Five years ago, the tightening of monetary conditions in the US had precipitated a 25% drop in the S&P in q4 and the worst hit to Emerging markets since 2008. Italy was apparently in crisis and Italian Bank shares fell by over 50% in Q3/Q4. , the Venezuelan Peso had crashed 50%, as had the Turkish Lira. China, meanwhile, saw the Shanghai Composite drop 25% in q4 2018. At this point, nobody had heard of Greta Thunberg. Of course, since then, the Italian stock market is up 65%, while China is up 30%, having been up as much as 50%. The US Equiyt Market of course, has basically doubled from the lows (as was the intention from the Fed we would suggest) and Climate change is now effectively the only thing the World Economic Forum talks about every year and is essentially forced into every conversation about anything by almost every politician. The Turkish and Argentinian economies have not really recovered however, and both have continued to weaken as have their currencies, more than offsetting any nominal gains in markets.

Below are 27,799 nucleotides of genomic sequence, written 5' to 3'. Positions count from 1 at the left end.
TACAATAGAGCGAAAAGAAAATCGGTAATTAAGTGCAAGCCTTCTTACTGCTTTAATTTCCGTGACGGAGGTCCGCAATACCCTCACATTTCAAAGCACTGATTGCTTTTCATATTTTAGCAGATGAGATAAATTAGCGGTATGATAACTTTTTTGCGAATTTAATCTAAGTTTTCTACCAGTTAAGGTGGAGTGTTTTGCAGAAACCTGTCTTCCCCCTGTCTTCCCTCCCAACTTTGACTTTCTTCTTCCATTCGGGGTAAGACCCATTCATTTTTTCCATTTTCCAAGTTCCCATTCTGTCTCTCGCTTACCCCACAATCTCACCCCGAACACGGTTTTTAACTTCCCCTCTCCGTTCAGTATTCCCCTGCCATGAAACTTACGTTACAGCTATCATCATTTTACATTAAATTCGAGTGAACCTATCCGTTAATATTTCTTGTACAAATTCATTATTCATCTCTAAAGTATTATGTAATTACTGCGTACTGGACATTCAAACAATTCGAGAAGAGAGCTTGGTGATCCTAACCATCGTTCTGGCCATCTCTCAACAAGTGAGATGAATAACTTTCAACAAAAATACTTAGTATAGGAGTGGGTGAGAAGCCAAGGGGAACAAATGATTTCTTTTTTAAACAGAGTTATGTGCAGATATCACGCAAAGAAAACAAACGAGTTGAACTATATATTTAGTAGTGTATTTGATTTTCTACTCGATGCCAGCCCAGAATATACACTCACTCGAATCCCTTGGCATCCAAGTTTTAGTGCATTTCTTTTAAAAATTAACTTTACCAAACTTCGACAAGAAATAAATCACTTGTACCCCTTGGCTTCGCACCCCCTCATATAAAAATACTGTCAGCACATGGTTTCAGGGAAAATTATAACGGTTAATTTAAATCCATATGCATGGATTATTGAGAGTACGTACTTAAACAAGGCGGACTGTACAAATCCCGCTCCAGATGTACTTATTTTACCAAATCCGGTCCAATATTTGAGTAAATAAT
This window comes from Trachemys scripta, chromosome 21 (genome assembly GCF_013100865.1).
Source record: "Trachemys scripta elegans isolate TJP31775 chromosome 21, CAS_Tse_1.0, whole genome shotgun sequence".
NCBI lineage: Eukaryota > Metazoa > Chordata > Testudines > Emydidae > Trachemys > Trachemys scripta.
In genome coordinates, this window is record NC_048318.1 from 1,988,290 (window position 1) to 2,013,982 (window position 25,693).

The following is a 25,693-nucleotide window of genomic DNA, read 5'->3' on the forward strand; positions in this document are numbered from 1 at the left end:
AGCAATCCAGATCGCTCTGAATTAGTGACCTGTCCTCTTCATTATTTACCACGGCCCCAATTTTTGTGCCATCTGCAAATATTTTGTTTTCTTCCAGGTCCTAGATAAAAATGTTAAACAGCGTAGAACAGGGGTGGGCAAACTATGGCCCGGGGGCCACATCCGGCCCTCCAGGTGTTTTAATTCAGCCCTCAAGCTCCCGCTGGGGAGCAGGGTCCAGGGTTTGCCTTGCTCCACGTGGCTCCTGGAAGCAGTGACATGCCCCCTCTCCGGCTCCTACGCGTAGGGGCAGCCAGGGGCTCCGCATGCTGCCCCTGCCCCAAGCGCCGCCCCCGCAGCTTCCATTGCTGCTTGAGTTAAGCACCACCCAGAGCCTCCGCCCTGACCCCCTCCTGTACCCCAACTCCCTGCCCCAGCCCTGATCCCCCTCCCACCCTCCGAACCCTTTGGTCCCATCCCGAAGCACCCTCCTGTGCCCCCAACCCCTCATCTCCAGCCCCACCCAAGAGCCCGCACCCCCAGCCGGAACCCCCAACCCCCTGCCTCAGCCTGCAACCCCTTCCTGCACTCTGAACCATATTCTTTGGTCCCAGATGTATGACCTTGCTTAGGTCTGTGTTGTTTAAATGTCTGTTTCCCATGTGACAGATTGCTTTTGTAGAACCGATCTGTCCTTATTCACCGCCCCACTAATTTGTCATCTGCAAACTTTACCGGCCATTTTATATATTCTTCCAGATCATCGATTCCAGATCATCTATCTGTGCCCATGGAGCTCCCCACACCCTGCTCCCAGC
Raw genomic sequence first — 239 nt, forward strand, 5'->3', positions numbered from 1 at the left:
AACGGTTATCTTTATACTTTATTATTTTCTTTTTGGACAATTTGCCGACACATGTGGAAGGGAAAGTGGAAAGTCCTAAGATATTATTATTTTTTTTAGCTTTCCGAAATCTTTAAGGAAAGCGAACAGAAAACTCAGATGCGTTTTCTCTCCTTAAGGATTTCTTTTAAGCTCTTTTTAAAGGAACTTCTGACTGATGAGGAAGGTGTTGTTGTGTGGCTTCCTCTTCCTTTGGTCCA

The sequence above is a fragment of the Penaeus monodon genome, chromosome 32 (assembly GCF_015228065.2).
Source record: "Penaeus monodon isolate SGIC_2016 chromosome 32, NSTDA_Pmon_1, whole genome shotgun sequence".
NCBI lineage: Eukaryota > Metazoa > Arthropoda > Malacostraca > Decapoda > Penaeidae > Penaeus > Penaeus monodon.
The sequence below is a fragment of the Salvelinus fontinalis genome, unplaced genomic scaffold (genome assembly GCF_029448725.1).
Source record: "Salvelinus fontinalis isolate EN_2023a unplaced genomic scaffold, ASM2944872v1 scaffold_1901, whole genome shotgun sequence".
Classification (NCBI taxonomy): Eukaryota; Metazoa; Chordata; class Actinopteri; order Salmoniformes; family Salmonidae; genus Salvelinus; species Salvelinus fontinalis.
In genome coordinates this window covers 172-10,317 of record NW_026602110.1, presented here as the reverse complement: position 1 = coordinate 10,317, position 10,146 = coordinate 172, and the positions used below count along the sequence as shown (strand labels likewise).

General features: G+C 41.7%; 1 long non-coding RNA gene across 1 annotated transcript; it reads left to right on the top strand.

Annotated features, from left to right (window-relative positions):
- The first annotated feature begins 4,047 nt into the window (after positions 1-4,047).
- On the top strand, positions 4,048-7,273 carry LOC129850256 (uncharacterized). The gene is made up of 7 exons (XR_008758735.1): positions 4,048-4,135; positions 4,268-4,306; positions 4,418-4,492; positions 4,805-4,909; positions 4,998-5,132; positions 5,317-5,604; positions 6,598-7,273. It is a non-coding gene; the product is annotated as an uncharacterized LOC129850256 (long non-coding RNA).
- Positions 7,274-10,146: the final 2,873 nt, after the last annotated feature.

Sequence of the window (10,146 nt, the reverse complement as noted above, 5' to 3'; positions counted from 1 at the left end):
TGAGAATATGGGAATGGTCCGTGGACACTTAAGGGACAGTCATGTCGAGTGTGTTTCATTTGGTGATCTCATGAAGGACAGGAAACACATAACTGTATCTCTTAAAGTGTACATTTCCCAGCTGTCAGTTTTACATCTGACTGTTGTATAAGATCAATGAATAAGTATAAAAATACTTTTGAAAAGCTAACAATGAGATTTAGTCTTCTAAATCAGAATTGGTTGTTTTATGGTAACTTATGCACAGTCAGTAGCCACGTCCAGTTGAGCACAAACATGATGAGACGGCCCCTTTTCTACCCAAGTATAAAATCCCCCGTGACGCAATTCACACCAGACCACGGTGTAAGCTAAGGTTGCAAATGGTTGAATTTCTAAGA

What to conclude?

The things that dominate Market Thinking today involve much that was not even discussed a year ago, let alone five, while much that was deemed important back then appears much less so with hindsight. To avoid the end of History Illusion mentioned above, we would acknowledge that it has been an extra-ordinary five summers and much has, genuinely, changed, but that is not to say that we see it settling into a new, stable world. Indeed, the changes we have seen will undoubtedly presage more change, but equally a lot of that deemed vital and important today, may turn out not to be so when looked back upon.

"Life can only be understood backwards; but it must be lived forwards".

Soren Kierkegaard